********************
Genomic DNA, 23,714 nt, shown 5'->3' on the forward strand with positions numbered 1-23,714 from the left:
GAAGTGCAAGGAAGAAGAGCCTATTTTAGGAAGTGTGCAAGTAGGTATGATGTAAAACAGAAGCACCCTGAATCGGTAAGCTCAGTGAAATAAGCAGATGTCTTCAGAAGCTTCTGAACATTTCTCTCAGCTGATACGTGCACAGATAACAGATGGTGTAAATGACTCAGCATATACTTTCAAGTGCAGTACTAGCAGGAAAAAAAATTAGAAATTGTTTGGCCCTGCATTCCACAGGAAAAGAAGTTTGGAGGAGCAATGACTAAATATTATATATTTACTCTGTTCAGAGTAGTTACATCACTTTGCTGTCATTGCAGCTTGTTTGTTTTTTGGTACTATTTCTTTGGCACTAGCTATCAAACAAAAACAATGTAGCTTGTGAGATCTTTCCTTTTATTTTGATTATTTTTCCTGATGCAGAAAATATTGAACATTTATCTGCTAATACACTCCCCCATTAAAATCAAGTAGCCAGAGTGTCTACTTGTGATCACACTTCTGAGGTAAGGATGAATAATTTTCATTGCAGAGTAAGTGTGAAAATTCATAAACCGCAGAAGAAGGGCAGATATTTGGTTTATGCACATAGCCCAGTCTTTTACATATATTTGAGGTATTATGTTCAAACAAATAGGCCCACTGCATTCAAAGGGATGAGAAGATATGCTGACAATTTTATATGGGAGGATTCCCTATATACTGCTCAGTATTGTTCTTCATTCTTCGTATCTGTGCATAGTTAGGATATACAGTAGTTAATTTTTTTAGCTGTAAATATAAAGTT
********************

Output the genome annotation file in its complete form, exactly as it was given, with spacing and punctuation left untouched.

Genomic DNA, 23,714 nt, shown 5'->3' on the forward strand with positions numbered 1-23,714 from the left:
GAAGTGCAAGGAAGAAGAGCCTATTTTAGGAAGTGTGCAAGTAGGTATGATGTAAAACAGAAGCACCCTGAATCGGTAAGCTCAGTGAAATAAGCAGATGTCTTCAGAAGCTTCTGAACATTTCTCTCAGCTGATACGTGCACAGATAACAGATGGTGTAAATGACTCAGCATATACTTTCAAGTGCAGTACTAGCAGGAAAAAAAATTAGAAATTGTTTGGCCCTGCATTCCACAGGAAAAGAAGTTTGGAGGAGCAATGACTAAATATTATATATTTACTCTGTTCAGAGTAGTTACATCACTTTGCTGTCATTGCAGCTTGTTTGTTTTTTGGTACTATTTCTTTGGCACTAGCTATCAAACAAAAACAATGTAGCTTGTGAGATCTTTCCTTTTATTTTGATTATTTTTCCTGATGCAGAAAATATTGAACATTTATCTGCTAATACACTCCCCCATTAAAATCAAGTAGCCAGAGTGTCTACTTGTGATCACACTTCTGAGGTAAGGATGAATAATTTTCATTGCAGAGTAAGTGTGAAAATTCATAAACCGCAGAAGAAGGGCAGATATTTGGTTTATGCACATAGCCCAGTCTTTTACATATATTTGAGGTATTATGTTCAAACAAATAGGCCCACTGCATTCAAAGGGATGAGAAGATATGCTGACAATTTTATATGGGAGGATTCCCTATATACTGCTCAGTATTGTTCTTCATTCTTCGTATCTGTGCATAGTTAGGATATACAGTAGTTAATTTTTTTAGCTGTAAATATAAAGTT